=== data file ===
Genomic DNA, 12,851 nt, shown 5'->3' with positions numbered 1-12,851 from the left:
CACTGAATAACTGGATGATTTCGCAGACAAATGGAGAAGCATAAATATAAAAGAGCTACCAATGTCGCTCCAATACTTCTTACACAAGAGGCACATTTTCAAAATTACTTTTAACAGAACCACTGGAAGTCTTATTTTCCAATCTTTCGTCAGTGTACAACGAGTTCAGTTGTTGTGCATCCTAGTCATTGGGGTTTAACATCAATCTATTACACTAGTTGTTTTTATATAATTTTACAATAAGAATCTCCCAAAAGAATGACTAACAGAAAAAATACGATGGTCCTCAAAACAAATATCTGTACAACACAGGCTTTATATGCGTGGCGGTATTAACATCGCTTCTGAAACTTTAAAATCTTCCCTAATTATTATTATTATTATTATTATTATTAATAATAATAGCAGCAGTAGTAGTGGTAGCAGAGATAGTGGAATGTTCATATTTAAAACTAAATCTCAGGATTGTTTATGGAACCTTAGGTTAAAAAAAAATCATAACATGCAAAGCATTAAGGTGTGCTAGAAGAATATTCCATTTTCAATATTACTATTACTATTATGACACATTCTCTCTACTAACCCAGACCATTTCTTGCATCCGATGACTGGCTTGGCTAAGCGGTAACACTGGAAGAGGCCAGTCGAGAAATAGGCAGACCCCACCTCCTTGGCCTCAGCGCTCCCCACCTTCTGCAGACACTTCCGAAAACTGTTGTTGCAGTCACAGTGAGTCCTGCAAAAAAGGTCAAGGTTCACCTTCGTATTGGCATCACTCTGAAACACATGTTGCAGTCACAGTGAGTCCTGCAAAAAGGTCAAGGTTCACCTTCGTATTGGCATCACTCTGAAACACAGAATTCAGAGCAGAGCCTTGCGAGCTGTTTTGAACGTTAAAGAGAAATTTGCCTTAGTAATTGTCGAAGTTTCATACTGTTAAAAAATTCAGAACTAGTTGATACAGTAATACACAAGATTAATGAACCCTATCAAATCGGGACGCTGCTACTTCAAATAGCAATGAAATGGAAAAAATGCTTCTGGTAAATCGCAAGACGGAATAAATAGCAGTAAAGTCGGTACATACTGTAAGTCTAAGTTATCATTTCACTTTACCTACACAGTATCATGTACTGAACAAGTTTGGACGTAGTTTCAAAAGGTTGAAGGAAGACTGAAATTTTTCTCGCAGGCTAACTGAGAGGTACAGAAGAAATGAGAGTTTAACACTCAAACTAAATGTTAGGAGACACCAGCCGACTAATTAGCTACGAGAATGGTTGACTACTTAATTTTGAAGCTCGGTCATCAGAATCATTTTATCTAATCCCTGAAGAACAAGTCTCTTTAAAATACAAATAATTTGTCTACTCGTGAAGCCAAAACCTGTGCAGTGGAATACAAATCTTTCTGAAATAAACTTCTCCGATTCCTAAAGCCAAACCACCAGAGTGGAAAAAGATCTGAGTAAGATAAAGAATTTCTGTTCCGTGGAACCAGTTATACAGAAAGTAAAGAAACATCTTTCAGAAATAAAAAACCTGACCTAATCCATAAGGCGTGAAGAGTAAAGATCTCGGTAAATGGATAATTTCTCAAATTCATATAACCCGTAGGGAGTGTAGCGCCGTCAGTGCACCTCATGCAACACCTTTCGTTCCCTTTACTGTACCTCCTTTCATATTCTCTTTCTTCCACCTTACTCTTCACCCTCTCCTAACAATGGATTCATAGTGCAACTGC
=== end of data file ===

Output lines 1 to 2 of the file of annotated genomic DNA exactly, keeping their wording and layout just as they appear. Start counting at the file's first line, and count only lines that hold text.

Genomic DNA, 12,851 nt, shown 5'->3' with positions numbered 1-12,851 from the left:
CACTGAATAACTGGATGATTTCGCAGACAAATGGAGAAGCATAAATATAAAAGAGCTACCAATGTCGCTCCAATACTTCTTACACAAGAGGCACATTTTCAAAATTACTTTTAACAGAACCACTGGAAGTCTTATTTTCCAATCTTTCGTCAGTGTACAACGAGTTCAGTTGTTGTGCATCCTAGTCATTGGGGTTTAACATCAATCTATTACACTAGTTGTTTTTATATAATTTTACAATAAGAATCTCCCAAAAGAATGACTAACAGAAAAAATACGATGGTCCTCAAAACAAATATCTGTACAACACAGGCTTTATATGCGTGGCGGTATTAACATCGCTTCTGAAACTTTAAAATCTTCCCTAATTATTATTATTATTATTATTATTATTAATAATAATAGCAGCAGTAGTAGTGGTAGCAGAGATAGTGGAATGTTCATATTTAAAACTAAATCTCAGGATTGTTTATGGAACCTTAGGTTAAAAAAAAATCATAACATGCAAAGCATTAAGGTGTGCTAGAAGAATATTCCATTTTCAATATTACTATTACTATTATGACACATTCTCTCTACTAACCCAGACCATTTCTTGCATCCGATGACTGGCTTGGCTAAGCGGTAACACTGGAAGAGGCCAGTCGAGAAATAGGCAGACCCCACCTCCTTGGCCTCAGCGCTCCCCACCTTCTGCAGACACTTCCGAAAACTGTTGTTGCAGTCACAGTGAGTCCTGCAAAAAAGGTCAAGGTTCACCTTCGTATTGGCATCACTCTGAAACACATGTTGCAGTCACAGTGAGTCCTGCAAAAAGGTCAAGGTTCACCTTCGTATTGGCATCACTCTGAAACACAGAATTCAGAGCAGAGCCTTGCGAGCTGTTTTGAACGTTAAAGAGAAATTTGCCTTAGTAATTGTCGAAGTTTCATACTGTTAAAAAATTCAGAACTAGTTGATACAGTAATACACAAGATTAATGAACCCTATCAAATCGGGACGCTGCTACTTCAAATAGCAATGAAATGGAAAAAATGCTTCTGGTAAATCGCAAGACGGAATAAATAGCAGTAAAGTCGGTACATACTGTAAGTCTAAGTTATCATTTCACTTTACCTACACAGTATCATGTACTGAACAAGTTTGGACGTAGTTTCAAAAGGTTGAAGGAAGACTGAAATTTTTCTCGCAGGCTAACTGAGAGGTACAGAAGAAATGAGAGTTTAACACTCAAACTAAATGTTAGGAGACACCAGCCGACTAATTAGCTACGAGAATGGTTGACTACTTAATTTTGAAGCTCGGTCATCAGAATCATTTTATCTAATCCCTGAAGAACAAGTCTCTTTAAAATACAAATAATTTGTCTACTCGTGAAGCCAAAACCTGTGCAGTGGAATACAAATCTTTCTGAAATAAACTTCTCCGATTCCTAAAGCCAAACCACCAGAGTGGAAAAAGATCTGAGTAAGATAAAGAATTTCTGTTCCGTGGAACCAGTTATACAGAAAGTAAAGAAACATCTTTCAGAAATAAAAAACCTGACCTAATCCATAAGGCGTGAAGAGTAAAGATCTCGGTAAATGGATAATTTCTCAAATTCATATAACCCGTAGGGAGTGTAGCGCCGTCAGTGCACCTCATGCAACACCTTTCGTTCCCTTTACTGTACCTCCTTTCATATTCTCTTTCTTCCACCTTACTCTTCACCCTCTCCTAACAATGGATTCATAGTGCAACTGC